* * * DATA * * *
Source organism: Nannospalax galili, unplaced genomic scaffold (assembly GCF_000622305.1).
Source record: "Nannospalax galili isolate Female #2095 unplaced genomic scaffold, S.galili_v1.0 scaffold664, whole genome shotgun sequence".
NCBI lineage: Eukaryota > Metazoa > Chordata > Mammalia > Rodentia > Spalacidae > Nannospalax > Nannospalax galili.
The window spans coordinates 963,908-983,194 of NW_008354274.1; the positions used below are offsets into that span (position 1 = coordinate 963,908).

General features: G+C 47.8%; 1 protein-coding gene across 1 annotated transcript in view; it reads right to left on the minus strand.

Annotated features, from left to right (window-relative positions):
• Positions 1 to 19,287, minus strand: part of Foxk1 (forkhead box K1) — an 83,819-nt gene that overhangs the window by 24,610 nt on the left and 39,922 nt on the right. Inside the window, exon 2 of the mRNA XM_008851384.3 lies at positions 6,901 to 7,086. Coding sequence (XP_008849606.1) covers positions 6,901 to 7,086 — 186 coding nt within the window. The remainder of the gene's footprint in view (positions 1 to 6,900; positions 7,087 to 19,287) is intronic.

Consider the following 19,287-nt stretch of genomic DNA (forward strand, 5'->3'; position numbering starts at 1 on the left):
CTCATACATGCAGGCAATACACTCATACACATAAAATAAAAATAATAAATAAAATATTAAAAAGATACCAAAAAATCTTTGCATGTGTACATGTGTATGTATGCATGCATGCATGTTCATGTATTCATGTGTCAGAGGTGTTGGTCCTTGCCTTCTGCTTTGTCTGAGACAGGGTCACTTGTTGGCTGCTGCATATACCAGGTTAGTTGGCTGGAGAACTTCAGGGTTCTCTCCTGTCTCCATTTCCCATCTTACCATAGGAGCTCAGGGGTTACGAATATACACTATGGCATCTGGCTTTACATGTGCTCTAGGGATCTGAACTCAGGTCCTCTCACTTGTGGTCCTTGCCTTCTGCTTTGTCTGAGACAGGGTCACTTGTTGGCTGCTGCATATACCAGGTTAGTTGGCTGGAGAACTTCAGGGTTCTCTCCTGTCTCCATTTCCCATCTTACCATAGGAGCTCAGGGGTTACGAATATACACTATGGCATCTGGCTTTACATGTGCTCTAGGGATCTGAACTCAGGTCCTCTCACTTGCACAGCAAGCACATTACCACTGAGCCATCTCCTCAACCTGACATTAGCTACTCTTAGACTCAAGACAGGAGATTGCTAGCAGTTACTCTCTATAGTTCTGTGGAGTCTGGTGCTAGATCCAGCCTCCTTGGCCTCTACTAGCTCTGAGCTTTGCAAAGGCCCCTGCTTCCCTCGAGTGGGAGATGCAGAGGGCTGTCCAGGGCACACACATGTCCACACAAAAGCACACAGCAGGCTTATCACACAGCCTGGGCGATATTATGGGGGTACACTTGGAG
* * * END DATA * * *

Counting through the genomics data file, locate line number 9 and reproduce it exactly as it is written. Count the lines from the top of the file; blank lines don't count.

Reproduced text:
CTCATACATGCAGGCAATACACTCATACACATAAAATAAAAATAATAAATAAAATATTAAAAAGATACCAAAAAATCTTTGCATGTGTACATGTGTATGTATGCATGCATGCATGTTCATGTATTCATGTGTCAGAGGTGTTGGTCCTTGCCTTCTGCTTTGTCTGAGACAGGGTCACTTGTTGGCTGCTGCATATACCAGGTTAGTTGGCTGGAGAACTTCAGGGTTCTCTCCTGTCTCCATTTCCCATCTTACCATAGGAGCTCAGGGGTTACGAATATACACTATGGCATCTGGCTTTACATGTGCTCTAGGGATCTGAACTCAGGTCCTCTCACTTGTGGTCCTTGCCTTCTGCTTTGTCTGAGACAGGGTCACTTGTTGGCTGCTGCATATACCAGGTTAGTTGGCTGGAGAACTTCAGGGTTCTCTCCTGTCTCCATTTCCCATCTTACCATAGGAGCTCAGGGGTTACGAATATACACTATGGCATCTGGCTTTACATGTGCTCTAGGGATCTGAACTCAGGTCCTCTCACTTGCACAGCAAGCACATTACCACTGAGCCATCTCCTCAACCTGACATTAGCTACTCTTAGACTCAAGACAGGAGATTGCTAGCAGTTACTCTCTATAGTTCTGTGGAGTCTGGTGCTAGATCCAGCCTCCTTGGCCTCTACTAGCTCTGAGCTTTGCAAAGGCCCCTGCTTCCCTCGAGTGGGAGATGCAGAGGGCTGTCCAGGGCACACACATGTCCACACAAAAGCACACAGCAGGCTTATCACACAGCCTGGGCGATATTATGGGGGTACACTTGGAG